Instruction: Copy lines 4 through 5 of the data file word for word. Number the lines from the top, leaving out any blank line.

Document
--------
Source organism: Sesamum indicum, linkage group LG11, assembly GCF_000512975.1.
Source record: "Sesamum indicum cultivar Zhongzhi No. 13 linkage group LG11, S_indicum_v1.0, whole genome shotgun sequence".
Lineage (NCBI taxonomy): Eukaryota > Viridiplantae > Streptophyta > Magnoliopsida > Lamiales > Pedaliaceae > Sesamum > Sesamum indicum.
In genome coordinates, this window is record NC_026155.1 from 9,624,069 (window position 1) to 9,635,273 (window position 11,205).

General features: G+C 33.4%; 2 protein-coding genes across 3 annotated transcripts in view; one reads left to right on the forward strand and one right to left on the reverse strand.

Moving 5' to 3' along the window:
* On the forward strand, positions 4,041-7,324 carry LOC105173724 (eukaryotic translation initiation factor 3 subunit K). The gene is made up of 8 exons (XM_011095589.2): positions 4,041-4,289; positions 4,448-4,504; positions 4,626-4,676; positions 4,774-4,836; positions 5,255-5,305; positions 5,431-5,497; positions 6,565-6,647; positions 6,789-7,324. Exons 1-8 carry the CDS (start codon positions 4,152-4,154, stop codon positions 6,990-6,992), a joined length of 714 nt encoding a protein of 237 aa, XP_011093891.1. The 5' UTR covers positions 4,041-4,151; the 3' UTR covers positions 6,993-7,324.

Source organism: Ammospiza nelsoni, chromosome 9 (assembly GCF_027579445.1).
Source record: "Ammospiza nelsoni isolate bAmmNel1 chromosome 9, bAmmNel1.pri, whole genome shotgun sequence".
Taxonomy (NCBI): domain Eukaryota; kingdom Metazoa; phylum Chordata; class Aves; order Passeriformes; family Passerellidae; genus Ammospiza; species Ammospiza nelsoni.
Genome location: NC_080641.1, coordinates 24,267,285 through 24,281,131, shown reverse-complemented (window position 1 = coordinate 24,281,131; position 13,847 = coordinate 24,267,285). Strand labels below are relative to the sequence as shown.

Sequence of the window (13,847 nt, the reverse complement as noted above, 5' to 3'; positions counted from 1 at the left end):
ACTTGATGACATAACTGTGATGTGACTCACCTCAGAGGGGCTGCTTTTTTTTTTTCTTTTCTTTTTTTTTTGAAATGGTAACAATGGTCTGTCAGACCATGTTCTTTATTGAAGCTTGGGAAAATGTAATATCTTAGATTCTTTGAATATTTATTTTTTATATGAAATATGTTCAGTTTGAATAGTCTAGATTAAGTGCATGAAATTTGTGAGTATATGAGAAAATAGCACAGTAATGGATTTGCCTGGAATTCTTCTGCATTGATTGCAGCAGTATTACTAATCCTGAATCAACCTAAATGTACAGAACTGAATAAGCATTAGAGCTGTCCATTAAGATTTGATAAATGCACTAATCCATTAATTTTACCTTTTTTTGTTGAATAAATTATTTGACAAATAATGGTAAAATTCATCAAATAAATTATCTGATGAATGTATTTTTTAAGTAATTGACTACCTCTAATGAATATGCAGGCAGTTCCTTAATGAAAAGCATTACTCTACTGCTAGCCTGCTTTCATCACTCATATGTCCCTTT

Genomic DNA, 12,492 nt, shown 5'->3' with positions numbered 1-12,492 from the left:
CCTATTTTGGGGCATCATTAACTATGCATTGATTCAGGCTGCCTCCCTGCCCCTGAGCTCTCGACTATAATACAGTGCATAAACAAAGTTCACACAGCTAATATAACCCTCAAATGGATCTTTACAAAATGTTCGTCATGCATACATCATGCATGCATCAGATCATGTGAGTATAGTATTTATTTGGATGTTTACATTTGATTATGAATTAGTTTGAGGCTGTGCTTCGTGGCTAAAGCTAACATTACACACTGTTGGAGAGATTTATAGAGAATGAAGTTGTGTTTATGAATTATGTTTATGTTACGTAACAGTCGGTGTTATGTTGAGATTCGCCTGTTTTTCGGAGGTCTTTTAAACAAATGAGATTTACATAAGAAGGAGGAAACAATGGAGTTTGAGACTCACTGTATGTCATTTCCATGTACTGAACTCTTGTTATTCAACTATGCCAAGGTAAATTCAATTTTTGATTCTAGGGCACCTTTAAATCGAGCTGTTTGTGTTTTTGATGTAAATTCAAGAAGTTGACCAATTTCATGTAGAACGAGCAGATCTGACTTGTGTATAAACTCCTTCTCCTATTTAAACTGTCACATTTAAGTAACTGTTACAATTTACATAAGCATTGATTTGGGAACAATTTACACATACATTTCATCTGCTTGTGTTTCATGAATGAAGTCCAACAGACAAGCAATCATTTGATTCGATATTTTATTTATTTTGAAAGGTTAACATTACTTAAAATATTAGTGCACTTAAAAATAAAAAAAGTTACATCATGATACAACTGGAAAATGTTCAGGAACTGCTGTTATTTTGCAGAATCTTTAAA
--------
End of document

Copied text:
In genome coordinates, this window is record NC_026155.1 from 9,624,069 (window position 1) to 9,635,273 (window position 11,205).

General features: G+C 33.4%; 2 protein-coding genes across 3 annotated transcripts in view; one reads left to right on the forward strand and one right to left on the reverse strand.